Rio Chaitén Bridge
Rio Chaitén is located 10 kilometers (6.2 miles) due south of Chaitén
volcano. The area was inundated by a large volume of sediment triggered by
intense rainfall following the eruption, which flooded the town and deposited
1 to 2 meters (3 to 6 feet) of sand and gravel. Much of the material in these
deposits originated as tephra fall in the steep headwaters of the Rio Chaiten.
Fortunately, residents were evacuated in the first days of the eruption,
so the town was not occupied at the time of flooding. Residents began returning
to the town within months, despite threats of further flooding and eruptions
and efforts by the government to prevent resettlement. Government-sanctioned
recovery began in early 2011, when workers began restoring power lines, streets,
and the water supply.
The threat of further volcanic damage was made clear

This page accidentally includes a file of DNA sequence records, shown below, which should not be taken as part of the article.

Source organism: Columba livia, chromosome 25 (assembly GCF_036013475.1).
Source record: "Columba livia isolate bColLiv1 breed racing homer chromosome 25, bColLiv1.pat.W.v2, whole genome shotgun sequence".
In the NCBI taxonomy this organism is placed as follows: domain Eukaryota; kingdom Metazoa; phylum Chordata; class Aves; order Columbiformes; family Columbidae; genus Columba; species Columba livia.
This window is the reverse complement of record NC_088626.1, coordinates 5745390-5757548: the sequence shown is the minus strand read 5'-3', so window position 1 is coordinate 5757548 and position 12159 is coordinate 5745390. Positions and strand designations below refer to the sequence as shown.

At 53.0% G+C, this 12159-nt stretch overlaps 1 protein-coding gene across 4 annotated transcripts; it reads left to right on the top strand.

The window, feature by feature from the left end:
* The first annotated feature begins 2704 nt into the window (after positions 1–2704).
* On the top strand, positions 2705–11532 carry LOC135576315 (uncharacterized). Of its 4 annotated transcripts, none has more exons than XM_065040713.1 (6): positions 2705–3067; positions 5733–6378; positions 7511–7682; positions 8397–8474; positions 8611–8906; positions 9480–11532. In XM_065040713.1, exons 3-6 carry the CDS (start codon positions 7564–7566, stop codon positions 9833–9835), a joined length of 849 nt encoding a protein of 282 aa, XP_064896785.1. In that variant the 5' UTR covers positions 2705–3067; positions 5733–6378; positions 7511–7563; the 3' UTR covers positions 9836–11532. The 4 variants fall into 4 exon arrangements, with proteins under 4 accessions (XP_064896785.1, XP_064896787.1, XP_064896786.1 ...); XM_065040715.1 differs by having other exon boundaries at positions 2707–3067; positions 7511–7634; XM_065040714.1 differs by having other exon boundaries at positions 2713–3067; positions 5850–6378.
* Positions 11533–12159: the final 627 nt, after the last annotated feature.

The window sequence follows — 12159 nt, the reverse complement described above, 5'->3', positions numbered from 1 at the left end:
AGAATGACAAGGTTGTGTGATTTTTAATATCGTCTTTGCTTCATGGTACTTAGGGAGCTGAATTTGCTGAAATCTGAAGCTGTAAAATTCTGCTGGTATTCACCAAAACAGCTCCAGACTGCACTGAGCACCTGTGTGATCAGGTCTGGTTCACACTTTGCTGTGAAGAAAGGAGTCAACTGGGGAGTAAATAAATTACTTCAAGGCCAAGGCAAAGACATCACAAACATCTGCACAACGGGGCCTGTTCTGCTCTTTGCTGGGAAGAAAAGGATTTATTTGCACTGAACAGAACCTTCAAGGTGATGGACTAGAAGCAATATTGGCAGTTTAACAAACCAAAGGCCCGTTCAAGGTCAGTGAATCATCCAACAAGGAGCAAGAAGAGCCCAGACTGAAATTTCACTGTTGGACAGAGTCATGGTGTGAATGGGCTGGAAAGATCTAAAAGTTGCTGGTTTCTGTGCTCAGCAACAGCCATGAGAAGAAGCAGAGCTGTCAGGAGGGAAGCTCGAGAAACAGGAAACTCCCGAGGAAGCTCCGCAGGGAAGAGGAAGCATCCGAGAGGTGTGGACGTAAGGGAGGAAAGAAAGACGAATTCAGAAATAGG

on February 19, 2009, when part of the volcano’s new lava dome collapsed,
sending a large volume of hot rock down the Rio Chaitén and to within
3 kilometers (1.8 miles) of the town. Since the initial eruption, the river
to transport large amounts of sediment to the Gulf of Corcavado, building
an extensive delta on the west side of the town that threatens to restrict
access to the ferry port. However, the risk of further damage to the town
has been greatly reduced through engineering projects that have heavily armored
the channel banks.
Click photos to enlarge.